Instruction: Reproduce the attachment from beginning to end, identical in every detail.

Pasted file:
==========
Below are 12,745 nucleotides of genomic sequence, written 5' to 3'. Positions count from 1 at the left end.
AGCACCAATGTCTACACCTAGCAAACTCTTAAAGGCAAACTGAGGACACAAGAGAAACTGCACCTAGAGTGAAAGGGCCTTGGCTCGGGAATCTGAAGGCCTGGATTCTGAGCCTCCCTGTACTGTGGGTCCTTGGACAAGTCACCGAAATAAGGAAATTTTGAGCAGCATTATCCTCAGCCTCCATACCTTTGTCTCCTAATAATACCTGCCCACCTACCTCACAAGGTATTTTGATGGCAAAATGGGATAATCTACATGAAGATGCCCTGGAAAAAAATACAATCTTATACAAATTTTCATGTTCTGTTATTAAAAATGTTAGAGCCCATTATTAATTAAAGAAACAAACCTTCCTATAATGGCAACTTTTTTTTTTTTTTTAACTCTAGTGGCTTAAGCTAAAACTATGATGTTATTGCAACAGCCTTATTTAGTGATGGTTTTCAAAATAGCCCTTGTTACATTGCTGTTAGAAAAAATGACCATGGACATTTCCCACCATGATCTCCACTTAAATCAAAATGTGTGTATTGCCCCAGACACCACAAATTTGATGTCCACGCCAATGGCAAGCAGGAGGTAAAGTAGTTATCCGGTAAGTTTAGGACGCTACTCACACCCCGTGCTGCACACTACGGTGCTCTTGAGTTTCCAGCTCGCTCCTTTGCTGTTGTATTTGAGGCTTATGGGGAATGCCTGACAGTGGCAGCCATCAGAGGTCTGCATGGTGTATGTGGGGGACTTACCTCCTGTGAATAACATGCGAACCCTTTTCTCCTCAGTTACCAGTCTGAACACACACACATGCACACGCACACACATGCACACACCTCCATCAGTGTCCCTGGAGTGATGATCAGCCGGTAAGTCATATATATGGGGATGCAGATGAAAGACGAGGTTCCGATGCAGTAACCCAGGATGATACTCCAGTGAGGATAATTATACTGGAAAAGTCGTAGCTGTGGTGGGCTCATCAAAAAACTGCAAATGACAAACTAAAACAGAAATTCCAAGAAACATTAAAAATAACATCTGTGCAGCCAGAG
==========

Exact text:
Below are 12,745 nucleotides of genomic sequence, written 5' to 3'. Positions count from 1 at the left end.
AGCACCAATGTCTACACCTAGCAAACTCTTAAAGGCAAACTGAGGACACAAGAGAAACTGCACCTAGAGTGAAAGGGCCTTGGCTCGGGAATCTGAAGGCCTGGATTCTGAGCCTCCCTGTACTGTGGGTCCTTGGACAAGTCACCGAAATAAGGAAATTTTGAGCAGCATTATCCTCAGCCTCCATACCTTTGTCTCCTAATAATACCTGCCCACCTACCTCACAAGGTATTTTGATGGCAAAATGGGATAATCTACATGAAGATGCCCTGGAAAAAAATACAATCTTATACAAATTTTCATGTTCTGTTATTAAAAATGTTAGAGCCCATTATTAATTAAAGAAACAAACCTTCCTATAATGGCAACTTTTTTTTTTTTTTTAACTCTAGTGGCTTAAGCTAAAACTATGATGTTATTGCAACAGCCTTATTTAGTGATGGTTTTCAAAATAGCCCTTGTTACATTGCTGTTAGAAAAAATGACCATGGACATTTCCCACCATGATCTCCACTTAAATCAAAATGTGTGTATTGCCCCAGACACCACAAATTTGATGTCCACGCCAATGGCAAGCAGGAGGTAAAGTAGTTATCCGGTAAGTTTAGGACGCTACTCACACCCCGTGCTGCACACTACGGTGCTCTTGAGTTTCCAGCTCGCTCCTTTGCTGTTGTATTTGAGGCTTATGGGGAATGCCTGACAGTGGCAGCCATCAGAGGTCTGCATGGTGTATGTGGGGGACTTACCTCCTGTGAATAACATGCGAACCCTTTTCTCCTCAGTTACCAGTCTGAACACACACACATGCACACGCACACACATGCACACACCTCCATCAGTGTCCCTGGAGTGATGATCAGCCGGTAAGTCATATATATGGGGATGCAGATGAAAGACGAGGTTCCGATGCAGTAACCCAGGATGATACTCCAGTGAGGATAATTATACTGGAAAAGTCGTAGCTGTGGTGGGCTCATCAAAAAACTGCAAATGACAAACTAAAACAGAAATTCCAAGAAACATTAAAAATAACATCTGTGCAGCCAGAG